After the English language and the language of money and budgets, our 21st century universities speak the language of science. Or should we actually say scientism?
The Cambridge Roundtable on Science, Art & Religion hosts an evening of dinner and discussion at the MIT Faculty Club, Monday April 29th, 6:00 PM, featuring Ian H. Hutchinson, MIT Professor of Nuclear Engineering and Edward J. Hall, Harvard University Professor of Philosophy presenting on the topic of Science and Scientism, part one.
Professor Hutchinson is the author of Monopolizing Knowledge: a scientist refutes religion-denying, reason-destroying scientism (2011). Professor Hall is the author of The Philosophy of Science: Metaphysical and Epistemological Foundations (Publication Date: July 30, 2013).
In preparation for our evening’s discussion, please see our website (www.cambridgeroundtable.org) where we provide the first chapter of Professor Hutchinson’s Monopolizing Knowledge, and where we provide a link to a reading selected by Professor Hall: Thank Goodness! ~ by Daniel C. Dennett.
Ian Hutchinson: The error of scientism — the belief that science is all the real knowledge there is — is responsible for much of the modern suspicion of science, and it underlies the militant atheist arguments against religion. Rejecting scientism enables a principled intellectual reconciliation of science with religious faith, and with the rest of knowledge.
Ned Hall: “Scientism” can also be used as a label for something that is not at all an error: the commitment to regulating one’s beliefs – about any topic, even the so-called “supernatural” – by certain standards of empirical assessment. These standards are certainly prominent within, but not at all confined to, the natural sciences. But reflection on natural science helps make clear what an honest commitment to these standards entails. And one thing it entails, arguably, is a rather severe skepticism about most of the central claims of the dominant religious dogmas.
For more information, please RSVP the Roundtable Coordinator at: firstname.lastname@example.org. The Roundtable is “by invitation only” though we are glad to work with invited faculty to encourage their colleagues to participate. This is our only scheduled Spring 2013 Roundtable.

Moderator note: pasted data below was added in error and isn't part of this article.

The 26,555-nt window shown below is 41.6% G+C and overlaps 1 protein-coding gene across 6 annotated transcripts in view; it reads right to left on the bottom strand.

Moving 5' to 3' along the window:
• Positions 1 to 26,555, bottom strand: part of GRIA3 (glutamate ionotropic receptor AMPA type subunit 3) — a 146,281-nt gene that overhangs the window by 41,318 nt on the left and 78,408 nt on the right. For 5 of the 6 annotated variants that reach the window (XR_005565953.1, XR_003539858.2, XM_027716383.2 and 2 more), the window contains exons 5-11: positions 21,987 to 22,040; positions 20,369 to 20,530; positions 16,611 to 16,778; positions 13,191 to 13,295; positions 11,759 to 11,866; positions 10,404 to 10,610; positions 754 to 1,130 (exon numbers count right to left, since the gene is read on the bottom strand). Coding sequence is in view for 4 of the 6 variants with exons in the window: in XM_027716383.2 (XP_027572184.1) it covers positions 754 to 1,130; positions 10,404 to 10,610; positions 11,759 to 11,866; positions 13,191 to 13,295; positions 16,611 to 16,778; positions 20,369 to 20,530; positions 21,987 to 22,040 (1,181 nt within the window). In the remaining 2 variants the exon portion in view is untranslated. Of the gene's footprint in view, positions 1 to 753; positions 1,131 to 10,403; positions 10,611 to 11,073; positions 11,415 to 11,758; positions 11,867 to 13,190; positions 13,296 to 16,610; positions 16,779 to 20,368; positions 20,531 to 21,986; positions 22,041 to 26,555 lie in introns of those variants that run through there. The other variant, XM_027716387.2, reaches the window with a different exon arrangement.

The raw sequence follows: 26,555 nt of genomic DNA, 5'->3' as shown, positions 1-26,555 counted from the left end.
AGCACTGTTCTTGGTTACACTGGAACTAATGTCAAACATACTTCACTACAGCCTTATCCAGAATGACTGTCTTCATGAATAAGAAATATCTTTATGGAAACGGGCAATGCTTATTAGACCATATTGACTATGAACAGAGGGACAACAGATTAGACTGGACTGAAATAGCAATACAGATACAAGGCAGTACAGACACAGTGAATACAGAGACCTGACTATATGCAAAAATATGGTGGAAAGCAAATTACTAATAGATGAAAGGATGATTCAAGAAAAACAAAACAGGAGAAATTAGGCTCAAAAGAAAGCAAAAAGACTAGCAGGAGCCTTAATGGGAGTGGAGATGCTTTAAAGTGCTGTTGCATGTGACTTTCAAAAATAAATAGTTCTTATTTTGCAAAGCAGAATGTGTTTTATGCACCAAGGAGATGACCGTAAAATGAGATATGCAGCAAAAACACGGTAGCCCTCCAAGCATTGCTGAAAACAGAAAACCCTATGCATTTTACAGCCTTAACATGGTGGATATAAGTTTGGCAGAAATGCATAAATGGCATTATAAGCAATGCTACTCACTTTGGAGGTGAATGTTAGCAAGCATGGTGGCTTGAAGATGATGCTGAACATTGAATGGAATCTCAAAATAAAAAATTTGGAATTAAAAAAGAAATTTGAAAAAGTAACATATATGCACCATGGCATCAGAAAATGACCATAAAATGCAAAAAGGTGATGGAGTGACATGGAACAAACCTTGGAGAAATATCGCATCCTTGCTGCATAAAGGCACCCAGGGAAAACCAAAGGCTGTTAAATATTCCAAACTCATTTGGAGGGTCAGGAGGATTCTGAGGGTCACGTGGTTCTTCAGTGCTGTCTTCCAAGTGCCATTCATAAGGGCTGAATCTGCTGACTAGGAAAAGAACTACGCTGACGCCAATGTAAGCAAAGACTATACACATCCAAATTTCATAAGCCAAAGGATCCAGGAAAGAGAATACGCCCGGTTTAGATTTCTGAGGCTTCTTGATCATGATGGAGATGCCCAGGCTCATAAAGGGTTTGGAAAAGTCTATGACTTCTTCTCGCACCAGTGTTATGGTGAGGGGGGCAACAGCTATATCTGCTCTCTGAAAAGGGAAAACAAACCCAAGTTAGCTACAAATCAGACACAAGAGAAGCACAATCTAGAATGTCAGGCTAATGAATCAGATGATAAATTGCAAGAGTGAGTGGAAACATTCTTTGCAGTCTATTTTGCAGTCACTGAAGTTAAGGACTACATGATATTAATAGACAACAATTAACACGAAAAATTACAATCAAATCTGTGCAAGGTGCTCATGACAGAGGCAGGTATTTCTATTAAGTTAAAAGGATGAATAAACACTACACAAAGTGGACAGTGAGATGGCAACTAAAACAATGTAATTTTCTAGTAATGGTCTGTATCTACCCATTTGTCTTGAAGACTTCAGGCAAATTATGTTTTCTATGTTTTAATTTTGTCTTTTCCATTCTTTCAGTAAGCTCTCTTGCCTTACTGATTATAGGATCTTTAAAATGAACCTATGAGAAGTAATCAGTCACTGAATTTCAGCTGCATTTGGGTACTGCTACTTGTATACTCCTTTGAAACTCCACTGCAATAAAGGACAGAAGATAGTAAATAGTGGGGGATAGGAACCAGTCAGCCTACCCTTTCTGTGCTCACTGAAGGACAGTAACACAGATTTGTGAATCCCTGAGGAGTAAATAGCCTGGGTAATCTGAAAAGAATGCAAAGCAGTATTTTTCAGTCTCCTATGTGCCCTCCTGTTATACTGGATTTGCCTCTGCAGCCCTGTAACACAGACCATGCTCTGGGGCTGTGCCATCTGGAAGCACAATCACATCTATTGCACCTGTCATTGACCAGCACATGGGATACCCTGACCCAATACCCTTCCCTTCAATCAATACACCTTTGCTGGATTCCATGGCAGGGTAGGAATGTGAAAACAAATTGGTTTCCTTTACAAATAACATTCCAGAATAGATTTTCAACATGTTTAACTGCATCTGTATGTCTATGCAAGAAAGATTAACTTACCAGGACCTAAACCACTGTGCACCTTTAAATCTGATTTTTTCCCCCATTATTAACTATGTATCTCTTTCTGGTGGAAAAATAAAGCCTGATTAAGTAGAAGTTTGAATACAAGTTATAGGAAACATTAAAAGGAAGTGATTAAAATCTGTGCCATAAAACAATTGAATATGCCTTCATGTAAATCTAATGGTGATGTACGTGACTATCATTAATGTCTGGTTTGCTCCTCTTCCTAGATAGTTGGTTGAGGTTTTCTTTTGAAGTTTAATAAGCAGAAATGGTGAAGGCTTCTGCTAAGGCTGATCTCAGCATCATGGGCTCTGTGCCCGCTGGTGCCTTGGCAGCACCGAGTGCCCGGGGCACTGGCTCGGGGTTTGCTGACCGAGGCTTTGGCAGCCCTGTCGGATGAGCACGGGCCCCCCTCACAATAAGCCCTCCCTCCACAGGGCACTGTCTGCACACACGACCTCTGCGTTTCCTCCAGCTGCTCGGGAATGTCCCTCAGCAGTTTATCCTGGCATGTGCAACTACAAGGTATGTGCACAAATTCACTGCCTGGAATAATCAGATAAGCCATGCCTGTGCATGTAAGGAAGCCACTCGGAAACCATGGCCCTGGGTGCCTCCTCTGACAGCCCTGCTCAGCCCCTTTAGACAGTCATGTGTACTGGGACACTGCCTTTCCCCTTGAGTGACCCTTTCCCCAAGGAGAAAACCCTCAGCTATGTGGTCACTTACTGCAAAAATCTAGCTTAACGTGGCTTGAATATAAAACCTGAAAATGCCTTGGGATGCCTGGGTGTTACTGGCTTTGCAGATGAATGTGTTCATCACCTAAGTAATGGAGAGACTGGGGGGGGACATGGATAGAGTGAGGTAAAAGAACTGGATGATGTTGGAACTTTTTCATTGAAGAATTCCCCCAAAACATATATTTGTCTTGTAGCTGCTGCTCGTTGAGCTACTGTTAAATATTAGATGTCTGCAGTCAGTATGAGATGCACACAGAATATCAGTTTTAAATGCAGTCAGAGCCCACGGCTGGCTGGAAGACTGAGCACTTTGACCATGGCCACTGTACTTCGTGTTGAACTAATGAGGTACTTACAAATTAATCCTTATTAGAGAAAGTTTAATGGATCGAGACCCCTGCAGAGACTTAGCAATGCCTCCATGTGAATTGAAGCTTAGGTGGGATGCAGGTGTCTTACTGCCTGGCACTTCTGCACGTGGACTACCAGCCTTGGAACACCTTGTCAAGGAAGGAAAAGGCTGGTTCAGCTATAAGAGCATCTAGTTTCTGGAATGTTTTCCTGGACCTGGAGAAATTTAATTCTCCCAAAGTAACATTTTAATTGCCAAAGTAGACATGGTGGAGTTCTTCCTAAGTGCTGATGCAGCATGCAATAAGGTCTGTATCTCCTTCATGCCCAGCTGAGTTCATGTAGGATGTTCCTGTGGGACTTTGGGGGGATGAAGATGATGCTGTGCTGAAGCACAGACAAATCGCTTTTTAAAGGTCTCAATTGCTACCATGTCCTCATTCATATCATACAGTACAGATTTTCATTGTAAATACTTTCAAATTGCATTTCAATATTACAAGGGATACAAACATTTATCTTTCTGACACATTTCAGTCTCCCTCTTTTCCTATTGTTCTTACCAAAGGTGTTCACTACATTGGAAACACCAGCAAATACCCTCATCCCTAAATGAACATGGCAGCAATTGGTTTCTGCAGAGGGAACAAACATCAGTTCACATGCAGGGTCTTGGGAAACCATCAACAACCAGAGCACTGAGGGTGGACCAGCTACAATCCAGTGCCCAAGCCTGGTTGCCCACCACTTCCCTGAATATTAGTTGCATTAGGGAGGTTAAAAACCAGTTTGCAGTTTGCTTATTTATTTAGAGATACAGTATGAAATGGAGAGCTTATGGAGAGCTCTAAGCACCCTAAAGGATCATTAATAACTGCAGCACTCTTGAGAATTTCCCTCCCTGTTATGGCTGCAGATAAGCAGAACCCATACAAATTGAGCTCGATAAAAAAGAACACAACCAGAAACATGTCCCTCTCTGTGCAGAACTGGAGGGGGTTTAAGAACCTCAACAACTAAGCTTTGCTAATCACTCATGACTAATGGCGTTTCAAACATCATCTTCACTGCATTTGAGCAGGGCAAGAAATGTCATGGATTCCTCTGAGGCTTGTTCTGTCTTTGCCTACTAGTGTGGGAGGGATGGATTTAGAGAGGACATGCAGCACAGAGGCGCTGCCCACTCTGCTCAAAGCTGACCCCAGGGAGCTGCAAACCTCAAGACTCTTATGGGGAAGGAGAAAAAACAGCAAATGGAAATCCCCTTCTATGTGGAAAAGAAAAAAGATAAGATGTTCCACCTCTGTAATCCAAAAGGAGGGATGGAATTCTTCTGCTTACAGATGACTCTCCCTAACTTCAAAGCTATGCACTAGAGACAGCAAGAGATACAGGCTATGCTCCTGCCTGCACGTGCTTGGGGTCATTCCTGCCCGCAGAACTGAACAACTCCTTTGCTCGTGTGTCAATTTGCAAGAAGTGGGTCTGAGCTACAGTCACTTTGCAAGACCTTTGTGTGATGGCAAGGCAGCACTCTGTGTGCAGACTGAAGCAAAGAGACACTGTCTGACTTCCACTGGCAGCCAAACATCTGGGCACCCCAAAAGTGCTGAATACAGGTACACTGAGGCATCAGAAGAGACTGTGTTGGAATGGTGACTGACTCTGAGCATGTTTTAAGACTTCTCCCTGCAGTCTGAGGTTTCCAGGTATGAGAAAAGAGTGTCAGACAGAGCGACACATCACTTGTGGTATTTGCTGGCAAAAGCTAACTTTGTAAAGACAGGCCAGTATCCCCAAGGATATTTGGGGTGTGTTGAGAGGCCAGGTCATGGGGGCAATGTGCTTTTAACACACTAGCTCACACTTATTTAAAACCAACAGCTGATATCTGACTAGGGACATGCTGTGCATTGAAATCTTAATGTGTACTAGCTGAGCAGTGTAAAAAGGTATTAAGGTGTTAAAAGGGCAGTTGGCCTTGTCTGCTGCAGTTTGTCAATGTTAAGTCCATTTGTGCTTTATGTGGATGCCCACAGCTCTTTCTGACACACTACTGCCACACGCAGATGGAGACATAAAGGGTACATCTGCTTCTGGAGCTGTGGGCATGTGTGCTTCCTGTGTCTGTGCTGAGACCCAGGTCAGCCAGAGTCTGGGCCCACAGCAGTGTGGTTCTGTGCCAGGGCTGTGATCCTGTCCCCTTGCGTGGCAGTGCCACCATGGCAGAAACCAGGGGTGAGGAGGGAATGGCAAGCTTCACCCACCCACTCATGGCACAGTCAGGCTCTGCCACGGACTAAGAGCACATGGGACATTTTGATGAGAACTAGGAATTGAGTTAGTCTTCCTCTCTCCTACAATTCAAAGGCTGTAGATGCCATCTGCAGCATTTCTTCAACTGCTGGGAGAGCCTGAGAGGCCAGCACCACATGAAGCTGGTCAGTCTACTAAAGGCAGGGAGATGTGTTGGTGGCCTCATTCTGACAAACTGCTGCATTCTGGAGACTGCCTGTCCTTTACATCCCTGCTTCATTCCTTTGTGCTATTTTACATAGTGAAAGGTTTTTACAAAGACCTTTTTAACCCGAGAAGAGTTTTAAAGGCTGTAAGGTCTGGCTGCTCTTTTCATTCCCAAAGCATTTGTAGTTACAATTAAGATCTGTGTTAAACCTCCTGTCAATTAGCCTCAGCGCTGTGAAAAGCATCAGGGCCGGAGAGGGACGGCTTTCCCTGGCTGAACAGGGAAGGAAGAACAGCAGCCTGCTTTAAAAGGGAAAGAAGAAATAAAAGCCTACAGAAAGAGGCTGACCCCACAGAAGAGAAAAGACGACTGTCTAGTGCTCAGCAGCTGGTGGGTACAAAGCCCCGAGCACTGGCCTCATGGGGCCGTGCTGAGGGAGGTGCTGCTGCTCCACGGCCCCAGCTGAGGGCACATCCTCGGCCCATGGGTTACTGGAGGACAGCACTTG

The Roundtable is co-chaired by: Owen Gingerich, Astronomy (Emeritus), Harvard University Robert Randolph, Chaplain to the Institute and Dean, MIT Roundtable Coordinator: David Thom, Associate Chaplain, MIT
To date, hundreds of Harvard, MIT, BU and Tufts professors have engaged in Roundtable faculty seminar dinner discussions, experiencing the potential to bring added depth to their lives as scholars and educators. Roundtable seminars are dedicated to fostering dialogue that explores the intersection of contemporary academic thought and Christian thought on issues related to science, art and religion. Roundtable invitations are not pre-sorted in alignment with any particular religious or non-religious religious perspective. Scholars from a variety of departments and a collection of university-related clergy are invited: the result has been that a diversity of academic and religious and non-religious views are represented.
Among the recent twenty-nine Cambridge Roundtables:
October 2012 American Politics & Religion: Untangling the Web we Weave Robert Putnam Harvard University, Public Policy February 2012 God, Stephen Hawking, and the Cosmos: Is there a Grand Design? John Lennox Oxford, Mathematics Alan Guth MIT, Physics November 2011 Saints, Sex, and Society Sarah Ruden Wesleyan University, Classics April 2011 What do Scientists Really Think about Religion? Elaine Ecklund Rice University, Sociology October 2010 Political Power and Persuasive Presence James Davison Hunter University of Virginia, Sociology Robert M. Randolph MIT, Chaplain to the Institute March 2010 Can We Be Good Without God? Rae Langton MIT, Philosophy William Lane Craig Talbot School of Theology, Philosophy November 2009 Answering the New Atheists Stanley E. Fish Florida International University, Law and Humanities J. Mark Ramseyer Harvard University, Law
For a complete list of all 29 previous roundtables, click here.